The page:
FOX News anchor grills Hillary Clinton on her email scandal

The Fox News Democratic Town Hall, in Two Minutes
The Fox News Democratic Town Hall, in Two Minutes

Fox News host Bret Baier grilled Hillary Clinton over her use of a private email server during her first appearance on the network in more than two years on Monday.

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In a network town-hall event, Baier pressed Clinton at length about her use of a private email server while she was the US secretary of state.

"The FBI investigation is still hanging over your campaign, and there are some Democrats who are worried about the other shoe dropping," Baier said.

The former secretary of state vigorously refuted claims that her past statements about sharing classified information on her private server were inaccurate.

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"There's a lot of misinformation going on around here, so let me start with the facts," Clinton said.

Last March, facing criticism for exclusively using a private server during her time as secretary of state, Clinton handed over about 30,000 work-related emails for the State Department to make public. She deleted about 31,000 more emails she says were personal in nature. Since then, many of the released emails have been marked classified upon their release.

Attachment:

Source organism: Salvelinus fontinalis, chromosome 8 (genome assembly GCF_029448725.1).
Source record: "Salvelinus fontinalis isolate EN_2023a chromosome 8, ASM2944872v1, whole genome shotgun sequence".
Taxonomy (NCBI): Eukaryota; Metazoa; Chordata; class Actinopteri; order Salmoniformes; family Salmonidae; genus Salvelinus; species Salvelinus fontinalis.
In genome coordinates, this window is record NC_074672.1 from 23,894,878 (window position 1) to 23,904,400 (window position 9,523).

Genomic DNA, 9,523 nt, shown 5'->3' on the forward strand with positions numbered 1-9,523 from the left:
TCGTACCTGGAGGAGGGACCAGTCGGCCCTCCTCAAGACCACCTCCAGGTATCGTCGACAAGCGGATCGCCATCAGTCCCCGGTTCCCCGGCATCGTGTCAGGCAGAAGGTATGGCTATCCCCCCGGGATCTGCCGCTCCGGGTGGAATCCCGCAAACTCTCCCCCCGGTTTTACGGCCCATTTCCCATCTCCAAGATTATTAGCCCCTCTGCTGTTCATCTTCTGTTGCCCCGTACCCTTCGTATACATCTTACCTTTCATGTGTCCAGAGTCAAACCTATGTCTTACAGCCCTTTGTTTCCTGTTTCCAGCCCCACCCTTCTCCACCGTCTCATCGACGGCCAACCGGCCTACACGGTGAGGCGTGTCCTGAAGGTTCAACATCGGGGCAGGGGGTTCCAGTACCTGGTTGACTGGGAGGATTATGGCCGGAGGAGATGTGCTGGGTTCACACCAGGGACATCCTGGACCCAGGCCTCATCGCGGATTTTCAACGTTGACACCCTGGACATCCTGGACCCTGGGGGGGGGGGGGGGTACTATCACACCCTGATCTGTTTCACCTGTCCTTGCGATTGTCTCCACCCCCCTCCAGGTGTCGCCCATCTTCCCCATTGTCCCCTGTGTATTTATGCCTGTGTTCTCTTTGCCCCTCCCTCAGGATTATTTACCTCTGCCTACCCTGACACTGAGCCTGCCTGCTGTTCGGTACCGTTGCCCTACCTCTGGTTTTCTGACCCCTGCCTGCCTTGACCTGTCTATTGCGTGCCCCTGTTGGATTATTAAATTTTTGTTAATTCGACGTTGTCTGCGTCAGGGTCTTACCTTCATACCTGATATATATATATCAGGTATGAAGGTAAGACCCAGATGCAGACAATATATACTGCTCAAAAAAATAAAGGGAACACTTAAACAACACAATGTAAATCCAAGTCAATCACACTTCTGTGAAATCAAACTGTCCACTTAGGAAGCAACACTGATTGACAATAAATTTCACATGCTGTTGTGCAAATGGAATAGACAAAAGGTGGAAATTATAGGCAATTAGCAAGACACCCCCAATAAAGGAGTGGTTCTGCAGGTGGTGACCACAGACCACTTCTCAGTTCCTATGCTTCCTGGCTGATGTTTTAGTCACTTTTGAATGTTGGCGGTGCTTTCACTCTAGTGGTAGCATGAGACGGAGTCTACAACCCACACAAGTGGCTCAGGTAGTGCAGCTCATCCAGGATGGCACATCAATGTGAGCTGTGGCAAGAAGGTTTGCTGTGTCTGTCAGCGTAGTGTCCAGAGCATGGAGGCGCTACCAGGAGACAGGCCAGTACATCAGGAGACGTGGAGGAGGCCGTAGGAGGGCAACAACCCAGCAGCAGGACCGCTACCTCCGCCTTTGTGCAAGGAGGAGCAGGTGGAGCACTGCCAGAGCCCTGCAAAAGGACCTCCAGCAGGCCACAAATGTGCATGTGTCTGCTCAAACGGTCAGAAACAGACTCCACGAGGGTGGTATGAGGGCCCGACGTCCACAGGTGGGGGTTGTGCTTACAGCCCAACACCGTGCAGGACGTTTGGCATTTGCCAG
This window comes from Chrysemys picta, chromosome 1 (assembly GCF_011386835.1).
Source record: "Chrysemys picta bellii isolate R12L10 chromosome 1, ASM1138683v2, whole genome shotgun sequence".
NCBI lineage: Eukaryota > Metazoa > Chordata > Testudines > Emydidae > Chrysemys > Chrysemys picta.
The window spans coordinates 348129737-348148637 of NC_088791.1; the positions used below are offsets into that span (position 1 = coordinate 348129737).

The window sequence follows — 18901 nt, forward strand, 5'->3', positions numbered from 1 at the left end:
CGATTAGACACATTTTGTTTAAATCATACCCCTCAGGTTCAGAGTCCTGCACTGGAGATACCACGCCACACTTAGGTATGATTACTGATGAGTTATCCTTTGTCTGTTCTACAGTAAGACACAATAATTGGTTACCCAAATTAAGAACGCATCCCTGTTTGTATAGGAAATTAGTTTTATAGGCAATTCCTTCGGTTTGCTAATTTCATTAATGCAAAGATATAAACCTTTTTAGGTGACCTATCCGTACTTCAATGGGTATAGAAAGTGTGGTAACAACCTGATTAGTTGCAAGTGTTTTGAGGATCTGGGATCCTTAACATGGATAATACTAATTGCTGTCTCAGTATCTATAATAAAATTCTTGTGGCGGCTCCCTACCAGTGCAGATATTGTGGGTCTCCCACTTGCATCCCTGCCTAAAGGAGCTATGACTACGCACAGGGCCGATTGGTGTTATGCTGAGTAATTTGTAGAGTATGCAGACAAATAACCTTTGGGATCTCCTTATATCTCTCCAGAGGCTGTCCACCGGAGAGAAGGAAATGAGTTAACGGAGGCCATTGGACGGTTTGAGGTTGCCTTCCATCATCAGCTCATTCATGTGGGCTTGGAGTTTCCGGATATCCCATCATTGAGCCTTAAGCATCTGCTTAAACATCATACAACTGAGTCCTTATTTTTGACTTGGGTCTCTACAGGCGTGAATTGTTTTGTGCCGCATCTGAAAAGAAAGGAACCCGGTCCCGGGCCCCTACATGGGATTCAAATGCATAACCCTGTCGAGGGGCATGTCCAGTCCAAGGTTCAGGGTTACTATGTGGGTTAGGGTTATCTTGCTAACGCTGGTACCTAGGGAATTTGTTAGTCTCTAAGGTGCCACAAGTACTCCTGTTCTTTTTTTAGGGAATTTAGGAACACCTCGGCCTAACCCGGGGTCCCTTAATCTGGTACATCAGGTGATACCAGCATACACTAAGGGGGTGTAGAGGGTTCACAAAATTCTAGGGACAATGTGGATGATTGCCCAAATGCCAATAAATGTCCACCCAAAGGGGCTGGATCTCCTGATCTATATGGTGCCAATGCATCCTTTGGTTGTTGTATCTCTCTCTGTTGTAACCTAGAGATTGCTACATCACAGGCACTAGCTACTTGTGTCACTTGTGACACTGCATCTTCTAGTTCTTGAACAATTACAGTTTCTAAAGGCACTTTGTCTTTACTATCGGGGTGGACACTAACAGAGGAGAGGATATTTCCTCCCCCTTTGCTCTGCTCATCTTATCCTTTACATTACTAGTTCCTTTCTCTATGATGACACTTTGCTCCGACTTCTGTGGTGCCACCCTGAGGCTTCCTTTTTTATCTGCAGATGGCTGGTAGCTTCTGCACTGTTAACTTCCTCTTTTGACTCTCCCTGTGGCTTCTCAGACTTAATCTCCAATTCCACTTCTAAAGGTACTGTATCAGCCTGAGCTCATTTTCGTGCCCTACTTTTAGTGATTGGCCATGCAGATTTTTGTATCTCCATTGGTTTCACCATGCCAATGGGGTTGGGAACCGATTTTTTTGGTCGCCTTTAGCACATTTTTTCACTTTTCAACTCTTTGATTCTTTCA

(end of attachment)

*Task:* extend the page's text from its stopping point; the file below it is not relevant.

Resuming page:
Clinton reiterated that she believed she made a "mistake" in using a personal email account instead of an official government account. But she argued that none of the emails she sent or received were marked classified at the time.

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"I have said it wasn't the best choice to use a personal email. It was a mistake," Clinton said. "However, I am not alone in that. Many people in the government, past and current, have on occasion or in practice have done the same."

Baier then confronted Clinton about the classification process itself, asking whether she believed the since-redacted emails even needed to be classified.

"So your contention now is the 2,100 or so emails should not have been classified at any time, now or then?" Baier asked.

Clinton, disagreed, but called for the emails to be released.

"Release it, and once the American people see it, they will see how absurd this is," Clinton said, spurring applause in the audience.

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